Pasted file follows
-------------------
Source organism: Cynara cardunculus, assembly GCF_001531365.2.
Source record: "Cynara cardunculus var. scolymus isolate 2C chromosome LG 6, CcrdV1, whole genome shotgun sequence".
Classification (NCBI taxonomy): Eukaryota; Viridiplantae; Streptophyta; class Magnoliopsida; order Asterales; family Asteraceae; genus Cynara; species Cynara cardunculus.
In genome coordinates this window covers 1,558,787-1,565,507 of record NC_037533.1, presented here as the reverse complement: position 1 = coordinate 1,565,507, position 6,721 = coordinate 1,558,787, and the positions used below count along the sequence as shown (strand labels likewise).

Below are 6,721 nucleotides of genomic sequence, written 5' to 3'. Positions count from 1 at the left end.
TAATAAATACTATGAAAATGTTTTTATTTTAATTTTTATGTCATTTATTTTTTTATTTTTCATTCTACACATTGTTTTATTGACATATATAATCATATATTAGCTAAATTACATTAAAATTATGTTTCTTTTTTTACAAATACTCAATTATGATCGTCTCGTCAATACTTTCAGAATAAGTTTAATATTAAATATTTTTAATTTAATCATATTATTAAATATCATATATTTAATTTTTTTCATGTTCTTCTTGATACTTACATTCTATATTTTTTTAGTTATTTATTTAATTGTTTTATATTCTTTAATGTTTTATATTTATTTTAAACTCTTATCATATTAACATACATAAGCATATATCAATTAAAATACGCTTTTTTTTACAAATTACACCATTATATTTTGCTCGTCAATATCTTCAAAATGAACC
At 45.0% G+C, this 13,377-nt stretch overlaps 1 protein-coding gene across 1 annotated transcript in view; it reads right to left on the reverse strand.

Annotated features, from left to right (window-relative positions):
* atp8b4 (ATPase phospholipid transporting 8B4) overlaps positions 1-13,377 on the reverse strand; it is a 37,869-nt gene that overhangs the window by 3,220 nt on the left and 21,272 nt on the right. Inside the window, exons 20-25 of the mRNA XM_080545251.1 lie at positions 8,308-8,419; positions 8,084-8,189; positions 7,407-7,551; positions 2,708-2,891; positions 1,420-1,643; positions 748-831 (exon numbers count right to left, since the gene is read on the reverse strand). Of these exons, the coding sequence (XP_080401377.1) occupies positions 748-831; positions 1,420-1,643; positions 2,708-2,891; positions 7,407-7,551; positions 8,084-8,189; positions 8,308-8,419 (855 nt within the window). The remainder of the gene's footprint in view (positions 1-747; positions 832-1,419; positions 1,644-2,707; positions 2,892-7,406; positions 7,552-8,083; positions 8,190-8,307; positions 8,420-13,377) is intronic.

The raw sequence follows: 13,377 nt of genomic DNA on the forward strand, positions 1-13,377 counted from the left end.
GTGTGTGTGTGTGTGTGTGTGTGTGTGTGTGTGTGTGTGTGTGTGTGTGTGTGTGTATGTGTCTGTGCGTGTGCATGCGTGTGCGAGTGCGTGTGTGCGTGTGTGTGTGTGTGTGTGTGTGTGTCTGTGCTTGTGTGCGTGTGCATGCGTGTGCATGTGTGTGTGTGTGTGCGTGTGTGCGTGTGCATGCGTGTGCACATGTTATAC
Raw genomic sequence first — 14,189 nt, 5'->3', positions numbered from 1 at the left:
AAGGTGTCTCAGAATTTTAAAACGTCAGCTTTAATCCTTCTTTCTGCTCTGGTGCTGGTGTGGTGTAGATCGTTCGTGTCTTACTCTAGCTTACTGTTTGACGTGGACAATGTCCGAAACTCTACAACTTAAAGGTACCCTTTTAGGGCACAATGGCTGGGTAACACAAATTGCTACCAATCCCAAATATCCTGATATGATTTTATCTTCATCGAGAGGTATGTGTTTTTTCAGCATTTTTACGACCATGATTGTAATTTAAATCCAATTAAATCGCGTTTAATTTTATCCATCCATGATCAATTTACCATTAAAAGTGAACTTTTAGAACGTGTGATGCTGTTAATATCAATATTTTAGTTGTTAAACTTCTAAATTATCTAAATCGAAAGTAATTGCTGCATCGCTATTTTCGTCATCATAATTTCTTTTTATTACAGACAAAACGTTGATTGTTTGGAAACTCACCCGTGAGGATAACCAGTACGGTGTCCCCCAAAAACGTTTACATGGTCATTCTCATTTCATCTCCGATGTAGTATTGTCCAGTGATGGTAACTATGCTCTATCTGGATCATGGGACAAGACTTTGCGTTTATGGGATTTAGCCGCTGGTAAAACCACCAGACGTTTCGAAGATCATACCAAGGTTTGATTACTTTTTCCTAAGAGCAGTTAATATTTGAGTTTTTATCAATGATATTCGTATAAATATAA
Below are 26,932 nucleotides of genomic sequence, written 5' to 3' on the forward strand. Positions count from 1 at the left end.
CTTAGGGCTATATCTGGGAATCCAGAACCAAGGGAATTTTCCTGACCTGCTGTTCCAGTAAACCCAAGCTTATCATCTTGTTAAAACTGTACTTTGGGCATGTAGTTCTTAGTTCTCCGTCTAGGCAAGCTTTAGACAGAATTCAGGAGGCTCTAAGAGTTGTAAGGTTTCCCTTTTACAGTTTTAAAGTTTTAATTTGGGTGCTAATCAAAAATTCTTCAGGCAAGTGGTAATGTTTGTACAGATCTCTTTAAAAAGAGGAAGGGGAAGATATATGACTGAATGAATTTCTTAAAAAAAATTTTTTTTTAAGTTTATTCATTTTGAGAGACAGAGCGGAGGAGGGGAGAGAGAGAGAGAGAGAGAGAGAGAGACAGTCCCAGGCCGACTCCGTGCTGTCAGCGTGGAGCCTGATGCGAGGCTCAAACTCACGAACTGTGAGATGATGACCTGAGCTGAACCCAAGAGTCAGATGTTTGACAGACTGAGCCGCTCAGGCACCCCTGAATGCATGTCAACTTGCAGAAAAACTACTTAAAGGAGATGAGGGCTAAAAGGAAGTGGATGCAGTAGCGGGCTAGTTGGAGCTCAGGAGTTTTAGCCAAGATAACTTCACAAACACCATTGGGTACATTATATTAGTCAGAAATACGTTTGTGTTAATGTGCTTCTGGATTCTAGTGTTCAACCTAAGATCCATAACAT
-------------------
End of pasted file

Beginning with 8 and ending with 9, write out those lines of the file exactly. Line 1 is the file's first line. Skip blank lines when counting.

Annotated features, from left to right (window-relative positions):
* atp8b4 (ATPase phospholipid transporting 8B4) overlaps positions 1-13,377 on the reverse strand; it is a 37,869-nt gene that overhangs the window by 3,220 nt on the left and 21,272 nt on the right. Inside the window, exons 20-25 of the mRNA XM_080545251.1 lie at positions 8,308-8,419; positions 8,084-8,189; positions 7,407-7,551; positions 2,708-2,891; positions 1,420-1,643; positions 748-831 (exon numbers count right to left, since the gene is read on the reverse strand). Of these exons, the coding sequence (XP_080401377.1) occupies positions 748-831; positions 1,420-1,643; positions 2,708-2,891; positions 7,407-7,551; positions 8,084-8,189; positions 8,308-8,419 (855 nt within the window). The remainder of the gene's footprint in view (positions 1-747; positions 832-1,419; positions 1,644-2,707; positions 2,892-7,406; positions 7,552-8,083; positions 8,190-8,307; positions 8,420-13,377) is intronic.